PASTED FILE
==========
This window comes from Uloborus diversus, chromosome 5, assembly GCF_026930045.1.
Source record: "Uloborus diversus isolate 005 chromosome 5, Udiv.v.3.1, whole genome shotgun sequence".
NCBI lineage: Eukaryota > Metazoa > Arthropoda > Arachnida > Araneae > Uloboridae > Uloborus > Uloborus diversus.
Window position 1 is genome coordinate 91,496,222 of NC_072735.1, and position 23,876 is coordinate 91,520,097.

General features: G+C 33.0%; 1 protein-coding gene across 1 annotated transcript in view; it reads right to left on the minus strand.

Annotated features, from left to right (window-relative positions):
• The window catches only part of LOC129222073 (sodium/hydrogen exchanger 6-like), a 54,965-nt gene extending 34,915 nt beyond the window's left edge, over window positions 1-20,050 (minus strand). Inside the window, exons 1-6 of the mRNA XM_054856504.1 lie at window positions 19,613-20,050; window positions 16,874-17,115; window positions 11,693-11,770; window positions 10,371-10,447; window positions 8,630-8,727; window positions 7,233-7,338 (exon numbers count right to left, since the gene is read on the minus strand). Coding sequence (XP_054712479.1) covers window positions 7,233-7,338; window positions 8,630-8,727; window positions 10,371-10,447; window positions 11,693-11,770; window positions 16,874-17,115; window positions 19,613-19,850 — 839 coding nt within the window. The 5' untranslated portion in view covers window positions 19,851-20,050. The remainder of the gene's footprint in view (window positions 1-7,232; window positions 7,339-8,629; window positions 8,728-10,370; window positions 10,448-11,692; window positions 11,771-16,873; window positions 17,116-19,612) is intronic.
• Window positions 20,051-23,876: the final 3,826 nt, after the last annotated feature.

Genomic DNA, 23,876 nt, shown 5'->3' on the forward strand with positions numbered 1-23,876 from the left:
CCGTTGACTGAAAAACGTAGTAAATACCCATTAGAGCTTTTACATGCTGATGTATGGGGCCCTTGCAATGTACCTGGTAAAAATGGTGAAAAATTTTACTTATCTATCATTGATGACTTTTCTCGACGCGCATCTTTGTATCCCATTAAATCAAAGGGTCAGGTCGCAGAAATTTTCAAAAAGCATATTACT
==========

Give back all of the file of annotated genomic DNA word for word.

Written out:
This window comes from Uloborus diversus, chromosome 5, assembly GCF_026930045.1.
Source record: "Uloborus diversus isolate 005 chromosome 5, Udiv.v.3.1, whole genome shotgun sequence".
NCBI lineage: Eukaryota > Metazoa > Arthropoda > Arachnida > Araneae > Uloboridae > Uloborus > Uloborus diversus.
Window position 1 is genome coordinate 91,496,222 of NC_072735.1, and position 23,876 is coordinate 91,520,097.

General features: G+C 33.0%; 1 protein-coding gene across 1 annotated transcript in view; it reads right to left on the minus strand.

Annotated features, from left to right (window-relative positions):
• The window catches only part of LOC129222073 (sodium/hydrogen exchanger 6-like), a 54,965-nt gene extending 34,915 nt beyond the window's left edge, over window positions 1-20,050 (minus strand). Inside the window, exons 1-6 of the mRNA XM_054856504.1 lie at window positions 19,613-20,050; window positions 16,874-17,115; window positions 11,693-11,770; window positions 10,371-10,447; window positions 8,630-8,727; window positions 7,233-7,338 (exon numbers count right to left, since the gene is read on the minus strand). Coding sequence (XP_054712479.1) covers window positions 7,233-7,338; window positions 8,630-8,727; window positions 10,371-10,447; window positions 11,693-11,770; window positions 16,874-17,115; window positions 19,613-19,850 — 839 coding nt within the window. The 5' untranslated portion in view covers window positions 19,851-20,050. The remainder of the gene's footprint in view (window positions 1-7,232; window positions 7,339-8,629; window positions 8,728-10,370; window positions 10,448-11,692; window positions 11,771-16,873; window positions 17,116-19,612) is intronic.
• Window positions 20,051-23,876: the final 3,826 nt, after the last annotated feature.

Genomic DNA, 23,876 nt, shown 5'->3' on the forward strand with positions numbered 1-23,876 from the left:
CCGTTGACTGAAAAACGTAGTAAATACCCATTAGAGCTTTTACATGCTGATGTATGGGGCCCTTGCAATGTACCTGGTAAAAATGGTGAAAAATTTTACTTATCTATCATTGATGACTTTTCTCGACGCGCATCTTTGTATCCCATTAAATCAAAGGGTCAGGTCGCAGAAATTTTCAAAAAGCATATTACT